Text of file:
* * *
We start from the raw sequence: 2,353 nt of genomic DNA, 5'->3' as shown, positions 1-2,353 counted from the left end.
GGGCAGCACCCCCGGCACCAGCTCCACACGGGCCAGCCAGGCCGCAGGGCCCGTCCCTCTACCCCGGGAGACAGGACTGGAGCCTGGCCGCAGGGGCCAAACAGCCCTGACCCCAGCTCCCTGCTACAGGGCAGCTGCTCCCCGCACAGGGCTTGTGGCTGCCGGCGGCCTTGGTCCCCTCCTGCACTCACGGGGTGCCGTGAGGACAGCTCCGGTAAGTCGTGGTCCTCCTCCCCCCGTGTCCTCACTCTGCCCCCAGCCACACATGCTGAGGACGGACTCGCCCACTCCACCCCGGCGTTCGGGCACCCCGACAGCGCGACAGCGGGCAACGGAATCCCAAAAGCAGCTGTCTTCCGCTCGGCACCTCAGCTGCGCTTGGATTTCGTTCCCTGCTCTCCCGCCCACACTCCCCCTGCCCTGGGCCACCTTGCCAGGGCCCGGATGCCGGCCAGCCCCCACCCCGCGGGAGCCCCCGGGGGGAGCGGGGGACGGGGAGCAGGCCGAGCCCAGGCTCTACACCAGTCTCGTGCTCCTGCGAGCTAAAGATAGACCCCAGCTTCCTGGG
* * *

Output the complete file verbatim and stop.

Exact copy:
We start from the raw sequence: 2,353 nt of genomic DNA, 5'->3' as shown, positions 1-2,353 counted from the left end.
GGGCAGCACCCCCGGCACCAGCTCCACACGGGCCAGCCAGGCCGCAGGGCCCGTCCCTCTACCCCGGGAGACAGGACTGGAGCCTGGCCGCAGGGGCCAAACAGCCCTGACCCCAGCTCCCTGCTACAGGGCAGCTGCTCCCCGCACAGGGCTTGTGGCTGCCGGCGGCCTTGGTCCCCTCCTGCACTCACGGGGTGCCGTGAGGACAGCTCCGGTAAGTCGTGGTCCTCCTCCCCCCGTGTCCTCACTCTGCCCCCAGCCACACATGCTGAGGACGGACTCGCCCACTCCACCCCGGCGTTCGGGCACCCCGACAGCGCGACAGCGGGCAACGGAATCCCAAAAGCAGCTGTCTTCCGCTCGGCACCTCAGCTGCGCTTGGATTTCGTTCCCTGCTCTCCCGCCCACACTCCCCCTGCCCTGGGCCACCTTGCCAGGGCCCGGATGCCGGCCAGCCCCCACCCCGCGGGAGCCCCCGGGGGGAGCGGGGGACGGGGAGCAGGCCGAGCCCAGGCTCTACACCAGTCTCGTGCTCCTGCGAGCTAAAGATAGACCCCAGCTTCCTGGG